Space is the place for Stereolab.
With Dots and Loops, the group's latest full-length disk, they
continue the experiments begun on last year's Emperor
Tomato Ketchup and carry them ever farther into the warm
The familiar musical touchstones are here --- Beach Boys circa
Sounds, Krautrock, Velvet Underground --- but added to these
are traces of Brazilian samba, French chansons and a spacey,
relaxed vibraphone/Farfisa sound that suggest a lounge act with a
sense of history and an overweening sincerity.
The first song, "Brakhage," sets a mellow mid-tempo groove that
for almost the entire disk. Over an unwavering two-chord organ
vibes and the intertwining, counterpointed voices of lead singers
Sadier and Mary Hansen lay out the melody in alternating bursts.
The mood is rainy day, autumn afternoon; the title a reference to
American alternative filmmaker Stan Brakhage. Toward the end of
the tune, just as things seem to be settling down -- look out! --
chord change. Modulating
up, Stereolab show for the first time that they can take it to the
The next tune, "Miss Modular," is the album's first single -- a
natural pick. This relentlessly catchy confection recalls all of the
best qualities of mid-'60s sing-along Motown (complete with a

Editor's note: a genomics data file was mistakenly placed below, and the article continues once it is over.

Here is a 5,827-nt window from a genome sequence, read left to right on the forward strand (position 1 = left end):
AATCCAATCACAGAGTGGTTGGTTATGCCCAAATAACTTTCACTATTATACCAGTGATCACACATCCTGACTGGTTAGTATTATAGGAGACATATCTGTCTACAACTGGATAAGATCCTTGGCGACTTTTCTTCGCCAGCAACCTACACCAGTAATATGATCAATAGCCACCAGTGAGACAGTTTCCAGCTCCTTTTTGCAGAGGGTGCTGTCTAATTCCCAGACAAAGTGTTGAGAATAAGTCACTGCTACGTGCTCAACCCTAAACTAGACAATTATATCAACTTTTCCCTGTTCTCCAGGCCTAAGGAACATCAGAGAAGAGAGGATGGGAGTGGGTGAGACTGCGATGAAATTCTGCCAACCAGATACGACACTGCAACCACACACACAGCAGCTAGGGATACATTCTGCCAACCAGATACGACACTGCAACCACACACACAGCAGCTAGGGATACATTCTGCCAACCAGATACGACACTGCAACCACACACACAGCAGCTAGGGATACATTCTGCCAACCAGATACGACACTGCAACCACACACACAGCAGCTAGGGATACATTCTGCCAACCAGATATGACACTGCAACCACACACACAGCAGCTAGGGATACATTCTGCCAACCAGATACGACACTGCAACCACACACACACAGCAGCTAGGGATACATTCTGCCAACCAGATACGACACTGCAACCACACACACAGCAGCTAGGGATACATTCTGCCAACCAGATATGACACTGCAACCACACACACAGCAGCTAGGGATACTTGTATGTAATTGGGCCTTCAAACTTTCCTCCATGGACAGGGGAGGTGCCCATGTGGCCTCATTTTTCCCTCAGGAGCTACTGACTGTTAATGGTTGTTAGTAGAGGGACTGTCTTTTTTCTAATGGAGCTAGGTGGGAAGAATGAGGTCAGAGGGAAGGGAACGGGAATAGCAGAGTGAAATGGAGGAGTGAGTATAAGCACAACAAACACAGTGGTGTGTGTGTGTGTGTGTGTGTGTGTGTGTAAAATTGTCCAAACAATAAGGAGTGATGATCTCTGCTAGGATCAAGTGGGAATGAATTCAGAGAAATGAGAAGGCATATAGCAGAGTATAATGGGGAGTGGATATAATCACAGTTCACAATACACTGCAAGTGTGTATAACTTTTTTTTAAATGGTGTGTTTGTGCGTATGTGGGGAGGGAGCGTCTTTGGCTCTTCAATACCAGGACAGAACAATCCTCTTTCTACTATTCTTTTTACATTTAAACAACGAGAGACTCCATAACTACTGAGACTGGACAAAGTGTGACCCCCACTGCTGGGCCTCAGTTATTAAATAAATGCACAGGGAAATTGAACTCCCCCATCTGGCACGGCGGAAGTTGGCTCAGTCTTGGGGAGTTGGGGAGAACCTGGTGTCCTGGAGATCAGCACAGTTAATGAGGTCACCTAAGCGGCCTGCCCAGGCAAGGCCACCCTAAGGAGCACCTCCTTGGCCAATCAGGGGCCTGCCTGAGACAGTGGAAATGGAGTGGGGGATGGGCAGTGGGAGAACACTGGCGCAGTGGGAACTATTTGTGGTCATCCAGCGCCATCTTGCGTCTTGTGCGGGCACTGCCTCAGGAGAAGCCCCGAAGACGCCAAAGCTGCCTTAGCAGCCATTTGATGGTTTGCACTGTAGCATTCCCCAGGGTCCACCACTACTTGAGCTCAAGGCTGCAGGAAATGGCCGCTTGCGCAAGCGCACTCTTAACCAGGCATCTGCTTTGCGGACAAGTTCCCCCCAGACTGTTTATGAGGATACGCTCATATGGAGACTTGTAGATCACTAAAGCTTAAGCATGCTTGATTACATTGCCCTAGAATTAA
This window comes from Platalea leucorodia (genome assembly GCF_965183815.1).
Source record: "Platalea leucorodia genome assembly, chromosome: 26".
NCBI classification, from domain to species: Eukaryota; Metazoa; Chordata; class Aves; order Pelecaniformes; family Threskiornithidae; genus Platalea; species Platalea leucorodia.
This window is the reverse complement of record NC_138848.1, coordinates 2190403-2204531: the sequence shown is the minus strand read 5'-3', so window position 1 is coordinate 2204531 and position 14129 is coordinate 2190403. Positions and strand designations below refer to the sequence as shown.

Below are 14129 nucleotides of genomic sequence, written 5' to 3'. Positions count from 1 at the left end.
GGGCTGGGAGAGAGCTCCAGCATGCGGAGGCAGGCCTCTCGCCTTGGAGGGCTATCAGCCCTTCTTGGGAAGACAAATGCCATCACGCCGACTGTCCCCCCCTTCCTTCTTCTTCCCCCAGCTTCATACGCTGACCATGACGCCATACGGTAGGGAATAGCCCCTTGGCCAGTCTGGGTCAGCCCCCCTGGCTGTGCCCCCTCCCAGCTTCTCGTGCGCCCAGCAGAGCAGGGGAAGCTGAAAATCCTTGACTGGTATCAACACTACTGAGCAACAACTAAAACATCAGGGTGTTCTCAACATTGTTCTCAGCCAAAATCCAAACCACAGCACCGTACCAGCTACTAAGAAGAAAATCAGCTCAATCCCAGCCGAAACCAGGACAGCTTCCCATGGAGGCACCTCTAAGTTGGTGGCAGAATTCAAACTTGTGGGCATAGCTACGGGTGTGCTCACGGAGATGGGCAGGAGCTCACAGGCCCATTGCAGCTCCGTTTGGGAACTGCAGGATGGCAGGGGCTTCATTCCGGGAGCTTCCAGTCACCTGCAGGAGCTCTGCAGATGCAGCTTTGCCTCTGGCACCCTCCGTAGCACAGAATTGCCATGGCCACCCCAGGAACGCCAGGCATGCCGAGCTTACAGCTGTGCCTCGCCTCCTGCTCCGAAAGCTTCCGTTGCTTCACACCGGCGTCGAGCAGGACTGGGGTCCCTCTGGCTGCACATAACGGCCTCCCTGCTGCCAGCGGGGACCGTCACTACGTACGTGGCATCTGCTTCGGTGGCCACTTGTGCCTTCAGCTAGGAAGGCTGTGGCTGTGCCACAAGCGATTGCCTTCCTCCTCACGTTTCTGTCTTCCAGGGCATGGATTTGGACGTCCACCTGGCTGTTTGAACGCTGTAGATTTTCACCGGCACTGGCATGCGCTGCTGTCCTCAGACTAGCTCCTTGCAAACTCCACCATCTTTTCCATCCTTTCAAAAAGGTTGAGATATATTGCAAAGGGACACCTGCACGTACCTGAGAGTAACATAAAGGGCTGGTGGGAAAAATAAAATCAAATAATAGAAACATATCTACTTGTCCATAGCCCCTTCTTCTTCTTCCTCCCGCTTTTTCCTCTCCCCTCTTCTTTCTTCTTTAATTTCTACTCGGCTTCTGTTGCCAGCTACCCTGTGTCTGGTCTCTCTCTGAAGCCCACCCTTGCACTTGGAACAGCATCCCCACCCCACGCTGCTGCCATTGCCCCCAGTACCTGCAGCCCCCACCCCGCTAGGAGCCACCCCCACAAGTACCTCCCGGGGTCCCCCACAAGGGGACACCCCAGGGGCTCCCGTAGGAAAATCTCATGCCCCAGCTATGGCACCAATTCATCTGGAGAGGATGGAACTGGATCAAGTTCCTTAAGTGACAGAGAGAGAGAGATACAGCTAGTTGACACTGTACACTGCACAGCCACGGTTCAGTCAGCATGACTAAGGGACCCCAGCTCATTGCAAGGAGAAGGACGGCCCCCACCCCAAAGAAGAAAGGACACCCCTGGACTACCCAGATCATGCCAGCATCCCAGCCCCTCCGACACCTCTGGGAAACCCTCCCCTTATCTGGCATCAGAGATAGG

cappella break, "dooby-doos" and brass) and English easy
listening bands of the mid-'80s (Housemartins, Style Council), the
sweetness cut by an occasional if unobtrusive guitar, a sound that
is noticeable here only because of its relative scarcity on the rest
of the album.
The organ returns to prominence on the third track, "The Flower
Nowhere," which sounds like an outtake from a late-'60s Blue
jazz release featuring a soloist performing "with voices." Think
We're treated to the printed lyrics to this song: "All the small boats
on the water aren't going anywhere./ Surely they must be loaded
than simple matter./ Floating on top and gracefully tending to the
pole." It's a suggestive if static scene -- and the lyrics are as apt a
description of Dots and Loops as any I've been able to
come up with.
The album continues in this vein, burbling along and moved
Farfisa and moog and the enchantingly chilly vocalese from
Sadier, until it runs into the centerpiece, the 17-plus-minute
"Refractions in the Plastic Pulse." Essentially a leftover from a
planned-but-dissolved collaboration with American sculptor
Charles Long, the multi-part track deserves to be properly heard in
its intended context. Here, it simply sucks up light and matter,
leaving only undue gravity.
Overall, Dots and Loops makes for ideal background music
but does not
beckon to be heard repeatedly. There is a found-object quality to
the album, from the vaguely retro op-art packaging on in, which I
actually enjoy. It feels and looks and sounds like an LP one might
have found in a dusty cut-out bin of a small record store, used and
protected in a plastic sheath, suggesting the impossibly distant
lives of whoever had originally owned it.
But, on Dots and Loops, the music does little more than
simply suggest a
vague otherworldliness and a thin, ill-gained nostalgia.